As you can see above, socat will respond with two virtual serial ports (ptys).  In the example above, they are /dev/pts/3 and /dev/pts/4.

Once you have those, simply fire up your APRS clients and connect each of them to one of those virtual ports.   Everything sent by one client will be copied to the other client and vice-versa.

If you are debugging an APRS client that uses KISS-over-TCP, you can use my tnc-server utility to bridge the virtual serial port and the network.  Simply tell tnc-server to attach to one of those virtual ports and it will open a network listener that you can connect your KISS-over-TCP client to:

./tnc-server -port=/dev/pts/3 -listen=0.0.0.0:6700

 If you want to attach two KISS-over-TCP clients to each other, simply fire up a second instance of tnc-server that listens on a different port.

 ./tnc-server -port=/dev/pts/4 -listen=0.0.0.0:6701

From there, connect one APRS client to  <your_machines_IP>  port 6700 and the other client to port 6701.

The Jack-of-All-Trades Home Server

I’ve been wanting to build a server for my home for a while and I finally got around to it over the holidays.   My goal was to ditch all of the aging equipment in my office and consolidate it into one powerful, do-it-all machine.  It took several days of hacking to get it all working but now it lives:

The Server

Consolidation

Before this server, I had a bunch of old, crap hardware running in my office.  The gear was a decade old and couldn’t keep up with modern Internet speeds and the new applications.   I decided to use VMware’s (free!) ESXi hypervisor to consolidate all of this old junk onto one box.   Onto this one server, I consolidated:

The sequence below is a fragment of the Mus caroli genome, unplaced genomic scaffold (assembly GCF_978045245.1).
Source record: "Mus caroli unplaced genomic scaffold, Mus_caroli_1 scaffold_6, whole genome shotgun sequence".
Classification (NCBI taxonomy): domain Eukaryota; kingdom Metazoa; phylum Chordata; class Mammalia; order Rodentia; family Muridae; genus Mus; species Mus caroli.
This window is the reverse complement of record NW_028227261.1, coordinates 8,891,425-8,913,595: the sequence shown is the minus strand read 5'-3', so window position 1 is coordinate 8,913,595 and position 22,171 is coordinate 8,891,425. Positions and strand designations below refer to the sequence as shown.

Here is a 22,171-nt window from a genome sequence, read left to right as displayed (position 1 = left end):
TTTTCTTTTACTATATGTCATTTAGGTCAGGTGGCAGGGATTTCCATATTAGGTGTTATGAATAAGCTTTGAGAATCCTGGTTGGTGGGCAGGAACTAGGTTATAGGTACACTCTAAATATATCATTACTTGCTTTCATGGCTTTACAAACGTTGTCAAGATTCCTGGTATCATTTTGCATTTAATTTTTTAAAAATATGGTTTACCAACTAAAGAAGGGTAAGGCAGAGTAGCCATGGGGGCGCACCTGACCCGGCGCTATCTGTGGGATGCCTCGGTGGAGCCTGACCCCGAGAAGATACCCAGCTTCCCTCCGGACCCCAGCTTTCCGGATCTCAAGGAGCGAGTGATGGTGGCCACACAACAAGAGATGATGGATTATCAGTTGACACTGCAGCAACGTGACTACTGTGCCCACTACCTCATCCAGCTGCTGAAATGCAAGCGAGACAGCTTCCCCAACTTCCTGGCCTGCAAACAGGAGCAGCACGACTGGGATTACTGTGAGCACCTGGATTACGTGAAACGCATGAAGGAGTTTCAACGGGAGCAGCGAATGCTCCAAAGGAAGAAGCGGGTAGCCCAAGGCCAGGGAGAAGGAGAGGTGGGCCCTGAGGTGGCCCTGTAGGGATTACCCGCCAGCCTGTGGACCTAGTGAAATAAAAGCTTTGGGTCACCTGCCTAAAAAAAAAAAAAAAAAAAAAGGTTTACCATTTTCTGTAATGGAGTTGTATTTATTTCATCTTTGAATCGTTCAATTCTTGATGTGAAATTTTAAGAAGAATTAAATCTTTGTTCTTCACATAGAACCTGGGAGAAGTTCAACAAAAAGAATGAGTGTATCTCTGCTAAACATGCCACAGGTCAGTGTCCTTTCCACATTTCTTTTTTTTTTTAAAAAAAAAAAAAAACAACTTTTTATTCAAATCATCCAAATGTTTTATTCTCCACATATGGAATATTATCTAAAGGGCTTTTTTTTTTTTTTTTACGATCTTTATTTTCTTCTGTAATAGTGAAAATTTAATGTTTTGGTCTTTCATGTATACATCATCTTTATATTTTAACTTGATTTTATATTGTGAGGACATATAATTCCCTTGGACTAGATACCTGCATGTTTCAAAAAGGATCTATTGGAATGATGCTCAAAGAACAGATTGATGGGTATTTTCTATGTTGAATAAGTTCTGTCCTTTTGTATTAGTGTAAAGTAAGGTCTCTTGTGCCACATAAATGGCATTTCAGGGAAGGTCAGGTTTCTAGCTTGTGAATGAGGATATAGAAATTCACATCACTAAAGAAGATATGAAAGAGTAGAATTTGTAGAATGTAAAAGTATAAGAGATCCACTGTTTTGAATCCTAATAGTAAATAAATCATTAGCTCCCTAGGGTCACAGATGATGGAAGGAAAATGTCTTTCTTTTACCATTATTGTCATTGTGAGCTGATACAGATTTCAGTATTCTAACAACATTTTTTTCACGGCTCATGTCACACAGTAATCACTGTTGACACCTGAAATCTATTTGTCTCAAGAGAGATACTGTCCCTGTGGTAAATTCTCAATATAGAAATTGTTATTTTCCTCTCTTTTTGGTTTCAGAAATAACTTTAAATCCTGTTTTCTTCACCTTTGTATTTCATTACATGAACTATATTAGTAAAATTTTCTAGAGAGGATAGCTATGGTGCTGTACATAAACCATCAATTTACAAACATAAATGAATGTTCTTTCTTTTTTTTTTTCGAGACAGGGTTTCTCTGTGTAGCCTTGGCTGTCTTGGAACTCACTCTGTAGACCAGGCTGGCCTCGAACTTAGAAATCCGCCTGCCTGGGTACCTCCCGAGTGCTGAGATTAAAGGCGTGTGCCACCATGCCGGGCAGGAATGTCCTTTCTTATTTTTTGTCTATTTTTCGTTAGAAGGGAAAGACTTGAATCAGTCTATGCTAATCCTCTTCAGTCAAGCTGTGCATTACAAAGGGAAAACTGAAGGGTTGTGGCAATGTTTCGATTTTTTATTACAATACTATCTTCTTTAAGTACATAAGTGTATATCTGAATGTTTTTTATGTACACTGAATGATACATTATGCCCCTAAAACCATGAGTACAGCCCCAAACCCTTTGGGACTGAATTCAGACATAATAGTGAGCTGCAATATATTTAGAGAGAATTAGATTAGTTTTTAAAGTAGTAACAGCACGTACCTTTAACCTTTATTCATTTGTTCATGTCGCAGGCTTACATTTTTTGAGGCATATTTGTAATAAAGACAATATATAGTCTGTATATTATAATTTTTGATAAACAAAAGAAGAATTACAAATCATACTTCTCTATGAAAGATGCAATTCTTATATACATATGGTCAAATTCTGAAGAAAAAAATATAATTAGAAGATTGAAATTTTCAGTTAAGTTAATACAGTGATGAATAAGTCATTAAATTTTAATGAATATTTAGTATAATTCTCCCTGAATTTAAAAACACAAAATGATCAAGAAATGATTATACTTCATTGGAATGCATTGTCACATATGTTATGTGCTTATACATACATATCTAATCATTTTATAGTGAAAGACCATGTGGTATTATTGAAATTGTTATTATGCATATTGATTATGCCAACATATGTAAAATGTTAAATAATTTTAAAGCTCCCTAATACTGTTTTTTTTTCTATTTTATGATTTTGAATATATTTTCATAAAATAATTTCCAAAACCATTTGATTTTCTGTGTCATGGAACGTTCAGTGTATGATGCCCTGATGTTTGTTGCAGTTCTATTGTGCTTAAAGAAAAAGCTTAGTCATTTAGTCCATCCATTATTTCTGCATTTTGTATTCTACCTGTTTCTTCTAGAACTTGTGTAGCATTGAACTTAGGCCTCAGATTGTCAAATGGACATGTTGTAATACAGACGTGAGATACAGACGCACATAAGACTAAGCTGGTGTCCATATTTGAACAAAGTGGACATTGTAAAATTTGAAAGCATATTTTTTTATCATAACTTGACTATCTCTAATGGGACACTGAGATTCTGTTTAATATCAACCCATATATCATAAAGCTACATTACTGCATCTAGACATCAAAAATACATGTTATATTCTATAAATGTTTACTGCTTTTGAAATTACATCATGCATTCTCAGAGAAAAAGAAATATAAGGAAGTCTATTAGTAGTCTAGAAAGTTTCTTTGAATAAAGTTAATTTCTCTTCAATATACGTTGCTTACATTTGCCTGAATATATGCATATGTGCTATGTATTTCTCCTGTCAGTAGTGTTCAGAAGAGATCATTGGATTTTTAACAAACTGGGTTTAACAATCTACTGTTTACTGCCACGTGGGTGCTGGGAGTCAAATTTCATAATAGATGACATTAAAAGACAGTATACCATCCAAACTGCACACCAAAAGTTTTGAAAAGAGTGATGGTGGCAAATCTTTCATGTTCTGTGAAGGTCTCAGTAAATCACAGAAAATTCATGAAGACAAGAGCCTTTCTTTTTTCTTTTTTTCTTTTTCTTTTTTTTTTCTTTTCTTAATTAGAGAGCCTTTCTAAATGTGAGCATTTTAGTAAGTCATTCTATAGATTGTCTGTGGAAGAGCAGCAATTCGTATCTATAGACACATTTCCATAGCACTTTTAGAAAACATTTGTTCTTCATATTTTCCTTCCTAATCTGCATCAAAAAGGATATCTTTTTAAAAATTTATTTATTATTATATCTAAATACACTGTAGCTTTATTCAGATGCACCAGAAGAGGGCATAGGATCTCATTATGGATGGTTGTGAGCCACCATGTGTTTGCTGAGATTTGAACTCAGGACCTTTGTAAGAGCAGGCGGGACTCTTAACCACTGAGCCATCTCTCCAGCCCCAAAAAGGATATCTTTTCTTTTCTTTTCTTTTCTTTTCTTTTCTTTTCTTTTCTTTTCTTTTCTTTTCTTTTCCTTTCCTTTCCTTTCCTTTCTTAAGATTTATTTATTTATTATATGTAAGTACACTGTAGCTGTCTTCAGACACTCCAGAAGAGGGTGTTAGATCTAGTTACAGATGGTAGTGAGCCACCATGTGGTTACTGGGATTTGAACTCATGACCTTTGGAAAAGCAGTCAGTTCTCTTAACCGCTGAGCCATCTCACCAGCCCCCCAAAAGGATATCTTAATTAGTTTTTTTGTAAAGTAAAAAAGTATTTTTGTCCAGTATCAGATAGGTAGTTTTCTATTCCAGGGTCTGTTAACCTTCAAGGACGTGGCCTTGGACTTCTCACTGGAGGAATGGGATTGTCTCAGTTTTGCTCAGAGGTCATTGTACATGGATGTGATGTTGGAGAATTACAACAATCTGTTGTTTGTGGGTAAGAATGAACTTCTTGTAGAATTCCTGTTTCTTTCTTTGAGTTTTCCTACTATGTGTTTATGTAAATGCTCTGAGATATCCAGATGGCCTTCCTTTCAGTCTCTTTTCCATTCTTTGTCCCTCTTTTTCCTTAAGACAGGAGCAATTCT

To run all of these things and run them well, I needed some big iron.  Here’s what I built:

  • Supermicro X9SRH-7F server-class motherboard
  • Intel Xeon E5-2620 hex-core server-class CPU
  • 32 GB Kingston DDR3 1600 MHz ECC RAM
  • 4 x 2 TB Western Digital “Red” server-class hard disks (RAID 10)
  • Gigabyte/AMD Radeon HD7970 video card (for GPU-assisted password cracking, more on that later…)
  • Intel I340-T4 quad-port 1000 Mbit ethernet adapter (PCIe)
  • Corsair HX1050 power supply (1050 Watt)
  • Supermicro CPU heatsink for narrow-profile LGA2011 CPU
  • Corsair 600T mid-tower case

This machine is a monster.   Even running all of these virtual servers, its resources aren’t even 10% utilized.

The Firewall

My old firewall was a Soekris net4801 appliance (circa 2003) running m0n0wall.  It protected my home network for ten years, never once crashing.   The only real problem with it was that it can no longer keep up with modern home Internet speeds.  

Soekris net4801

These days, we have a 35 Mbps connection at the house but the Soekris tops out at a little over 21 Mbps.  When it maxed out its power, packets would drop and the Internet got flakey.  I wanted something that could handle 100+ Mbps with ease.   This new machine, with its four-port server-grade Intel NIC was the ticket.  With a tiny 1 VCPU, 1 GB VRAM virtual machine running pfSense, I can now push data as fast as Comcast will allow.